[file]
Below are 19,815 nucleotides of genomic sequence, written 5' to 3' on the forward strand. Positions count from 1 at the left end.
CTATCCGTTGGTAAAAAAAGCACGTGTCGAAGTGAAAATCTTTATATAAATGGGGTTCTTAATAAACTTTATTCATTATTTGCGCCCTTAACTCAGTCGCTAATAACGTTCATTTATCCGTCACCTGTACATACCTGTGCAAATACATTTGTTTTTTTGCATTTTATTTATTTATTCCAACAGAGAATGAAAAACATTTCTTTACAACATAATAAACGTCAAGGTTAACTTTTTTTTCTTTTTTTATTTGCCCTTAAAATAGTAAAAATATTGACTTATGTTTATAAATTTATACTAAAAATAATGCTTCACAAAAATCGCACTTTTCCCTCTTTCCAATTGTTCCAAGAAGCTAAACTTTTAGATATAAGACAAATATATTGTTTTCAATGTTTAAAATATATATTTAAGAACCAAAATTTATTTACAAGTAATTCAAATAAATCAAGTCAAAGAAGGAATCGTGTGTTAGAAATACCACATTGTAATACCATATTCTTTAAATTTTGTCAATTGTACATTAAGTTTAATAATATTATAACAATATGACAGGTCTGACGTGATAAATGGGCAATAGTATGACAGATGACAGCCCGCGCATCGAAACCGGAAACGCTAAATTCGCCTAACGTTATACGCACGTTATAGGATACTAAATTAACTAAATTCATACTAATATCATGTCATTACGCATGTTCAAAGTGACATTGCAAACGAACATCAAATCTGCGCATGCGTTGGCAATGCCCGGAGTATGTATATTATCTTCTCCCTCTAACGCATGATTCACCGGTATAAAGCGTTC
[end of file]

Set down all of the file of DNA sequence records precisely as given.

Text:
Below are 19,815 nucleotides of genomic sequence, written 5' to 3' on the forward strand. Positions count from 1 at the left end.
CTATCCGTTGGTAAAAAAAGCACGTGTCGAAGTGAAAATCTTTATATAAATGGGGTTCTTAATAAACTTTATTCATTATTTGCGCCCTTAACTCAGTCGCTAATAACGTTCATTTATCCGTCACCTGTACATACCTGTGCAAATACATTTGTTTTTTTGCATTTTATTTATTTATTCCAACAGAGAATGAAAAACATTTCTTTACAACATAATAAACGTCAAGGTTAACTTTTTTTTCTTTTTTTATTTGCCCTTAAAATAGTAAAAATATTGACTTATGTTTATAAATTTATACTAAAAATAATGCTTCACAAAAATCGCACTTTTCCCTCTTTCCAATTGTTCCAAGAAGCTAAACTTTTAGATATAAGACAAATATATTGTTTTCAATGTTTAAAATATATATTTAAGAACCAAAATTTATTTACAAGTAATTCAAATAAATCAAGTCAAAGAAGGAATCGTGTGTTAGAAATACCACATTGTAATACCATATTCTTTAAATTTTGTCAATTGTACATTAAGTTTAATAATATTATAACAATATGACAGGTCTGACGTGATAAATGGGCAATAGTATGACAGATGACAGCCCGCGCATCGAAACCGGAAACGCTAAATTCGCCTAACGTTATACGCACGTTATAGGATACTAAATTAACTAAATTCATACTAATATCATGTCATTACGCATGTTCAAAGTGACATTGCAAACGAACATCAAATCTGCGCATGCGTTGGCAATGCCCGGAGTATGTATATTATCTTCTCCCTCTAACGCATGATTCACCGGTATAAAGCGTTC